There’s no point in asking about the best Mexican restaurant in Kansas City, Kansas.
It’s an absurd question given the sheer size and diversity of the Mexican community, says Edgar Galicia of the city’s Central Avenue Betterment Association.
(Read: Galicia’s picks for the best Mexican dishes in KCK are here.)
“People here don’t have a favorite Mexican restaurant,” he says over a plate of perfectly crisp tripa tacos at Taqueria 7 Leguas. “We know what dish is best in what place. Here, I have tacos de tripa — and they’re so good. But down the street at El Torito, I would have tacos de cecina — and they’re so good. If I want tacos de asada, I go another place. We go from place to place judging the best dishes, not the restaurant as a whole.”
Galicia, who is originally from Mexico City, says most Americans only encounter perhaps 10 percent of the Mexican food found south of the border. But that’s higher in KCK. In Chicago or Los Angeles, you can find anything if you look hard enough, but among midsize American cities, Galicia says KCK’s breadth of offerings is unique.
That’s because people from all over Mexico settle in Kansas City, Galicia says, bringing their regional specialties with them. “We know who makes the best carnitas because they come from Michoacan,” he says. “We know who makes the best mole because they come from Pueblo. That is a luxury very few places in the U.S. have.”
Kansas City’s impressive array of Mexican food is not a new phenomenon, according to José R. Ralat, the food editor of Cowboys & Indians magazine. Ralat traced the spread of Mexican cuisine across the continent for his forthcoming book, American Tacos: A History and Guide to the Taco Trail North of the Border.
KCK’s rich history of Mexican influence dates back to the opening of the Santa Fe Trail in 1821. Although Americans consider Kansas City to be the Midwest, our city also enjoys a place in the lore of the borderlands. Ralat points to one of the oldest folks songs of the American southwest, “El Corrido de Kiansis,” which describes a Chisholm Trail cattle drive.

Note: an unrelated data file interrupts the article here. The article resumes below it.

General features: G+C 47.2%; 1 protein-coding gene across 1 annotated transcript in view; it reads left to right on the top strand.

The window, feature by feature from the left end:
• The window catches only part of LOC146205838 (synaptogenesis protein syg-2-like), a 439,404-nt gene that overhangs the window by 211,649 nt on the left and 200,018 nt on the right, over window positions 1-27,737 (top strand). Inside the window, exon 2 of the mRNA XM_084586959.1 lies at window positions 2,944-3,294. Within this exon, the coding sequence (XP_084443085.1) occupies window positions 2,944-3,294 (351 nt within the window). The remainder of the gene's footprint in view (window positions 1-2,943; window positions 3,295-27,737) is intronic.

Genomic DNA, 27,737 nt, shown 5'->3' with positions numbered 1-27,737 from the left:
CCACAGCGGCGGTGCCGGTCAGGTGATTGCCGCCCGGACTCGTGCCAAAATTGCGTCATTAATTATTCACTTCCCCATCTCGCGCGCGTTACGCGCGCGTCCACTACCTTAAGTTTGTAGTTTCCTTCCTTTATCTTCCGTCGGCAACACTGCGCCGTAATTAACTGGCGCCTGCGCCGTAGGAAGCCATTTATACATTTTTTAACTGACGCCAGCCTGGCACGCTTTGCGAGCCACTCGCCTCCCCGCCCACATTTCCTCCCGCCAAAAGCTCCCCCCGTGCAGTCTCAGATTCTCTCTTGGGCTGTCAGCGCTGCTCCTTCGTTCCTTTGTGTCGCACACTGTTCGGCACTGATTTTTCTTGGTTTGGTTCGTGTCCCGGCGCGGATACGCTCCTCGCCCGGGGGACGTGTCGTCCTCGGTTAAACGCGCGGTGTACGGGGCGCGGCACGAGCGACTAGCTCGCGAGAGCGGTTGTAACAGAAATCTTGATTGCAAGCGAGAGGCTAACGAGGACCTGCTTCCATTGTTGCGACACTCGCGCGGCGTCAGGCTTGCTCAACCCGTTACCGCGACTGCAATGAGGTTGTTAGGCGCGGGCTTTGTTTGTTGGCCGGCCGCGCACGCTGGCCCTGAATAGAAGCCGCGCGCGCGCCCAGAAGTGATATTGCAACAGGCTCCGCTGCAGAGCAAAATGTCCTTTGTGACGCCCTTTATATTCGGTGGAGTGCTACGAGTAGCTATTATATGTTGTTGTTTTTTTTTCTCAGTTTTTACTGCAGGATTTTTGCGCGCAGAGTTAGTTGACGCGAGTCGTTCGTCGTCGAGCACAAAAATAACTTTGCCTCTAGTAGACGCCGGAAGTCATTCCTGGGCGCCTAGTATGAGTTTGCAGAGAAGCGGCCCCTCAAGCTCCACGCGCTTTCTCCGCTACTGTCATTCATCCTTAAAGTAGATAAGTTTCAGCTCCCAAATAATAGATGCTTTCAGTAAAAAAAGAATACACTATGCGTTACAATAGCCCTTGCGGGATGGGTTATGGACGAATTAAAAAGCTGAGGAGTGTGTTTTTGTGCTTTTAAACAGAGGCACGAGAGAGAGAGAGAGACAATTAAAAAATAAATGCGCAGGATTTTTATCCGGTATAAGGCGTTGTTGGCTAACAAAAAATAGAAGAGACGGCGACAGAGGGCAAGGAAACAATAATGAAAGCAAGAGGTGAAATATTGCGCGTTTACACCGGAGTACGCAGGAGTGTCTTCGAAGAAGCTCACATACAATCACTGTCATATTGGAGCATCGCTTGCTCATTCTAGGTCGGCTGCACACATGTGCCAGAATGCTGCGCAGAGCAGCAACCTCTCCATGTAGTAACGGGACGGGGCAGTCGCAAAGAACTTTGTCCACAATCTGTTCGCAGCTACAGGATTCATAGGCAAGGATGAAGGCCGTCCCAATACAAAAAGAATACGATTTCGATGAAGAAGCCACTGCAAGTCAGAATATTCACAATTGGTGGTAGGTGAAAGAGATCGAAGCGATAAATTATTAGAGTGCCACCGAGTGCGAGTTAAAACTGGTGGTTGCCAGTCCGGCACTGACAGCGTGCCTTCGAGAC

That presence never went away. Instead of fading when horses gave way to trains, the intercultural exchange was supercharged by the rise of the rail, which happened to coincide with a series of conflicts in Mexico that culminated in the Mexican Revolution.
“Railroad companies took advantage of the conflict by ‘recruiting’ Mexicans at the southern border and shipping them en masse to the Kansas City railyards,” Ralat says.
In an eight-month period between 1907 and 1908, there were 16,000 Mexican laborers sent to work the local railyards, Ralat says, and by 1922 Mexicans made up 85 percent of the labor force at KC railroads.
“It’s this foundation that created KC Mexican food,” Ralat says.
KC has continued to claim this place, Galicia says, pointing out that Interstate 35 is part of the most important route between the U.S. and Mexico, a trail that will take you directly to Mexico City if you keep driving south.
I spent the past two months eating at dozens of Mexican spots along Central and Kansas avenues in Kansas City, Kansas, to find the best and most distinctive dishes. After a few dozen meals, I lost track of all the places I tried — it got to the point that my 3-year-old daughter asked why we only eat Mexican food.
Here are the eight distinctive bites you should try — plus some picks from Galicia.
Half chicken with sides at El Pollo Rey
901 Kansas Ave., Kansas City, KS | 913-371-4243
El Pollo Rey’s menu is just three lines long. This busy restaurant on the Kansas Avenue strip only sells chicken, which comes by the whole, half or wing. The birds are scrunched together on a wood-fired grill and given a slow, smokey char. Then, the pollo is plated with rice, beans and warm corn tortillas. On the side come a ziplock baggie of onions and a little styrofoam cup filled with a red salsa that’s been blended down to pulp.
The Chicken King’s smoky, blacked birds fall apart with the poke of a fork, which has won the restaurant an enthusiastic local following. Be warned that you might be waiting for a seat on weekends.
Potato tacos at Tarahumara Mexican
Tarahumara is a small shop on the southern edge of KCK, far removed from the other spots on the list — walk across the street and you’re in Johnson County. Tarahumara’s owner, Fred Garcia, comes from Chihuahua, the largest state in Mexico, which shares a border with west Texas and New Mexico.
Garcia takes pride in being from Mexico’s heartland. He also takes pride in his salsa.
The simple salsa is my favorite in town. It’s simultaneously fresh and herby, the product of a process the owner assured me is simple. “We just cook the peppers,” he says, scooping the elixir into little styrofoam cups between customers.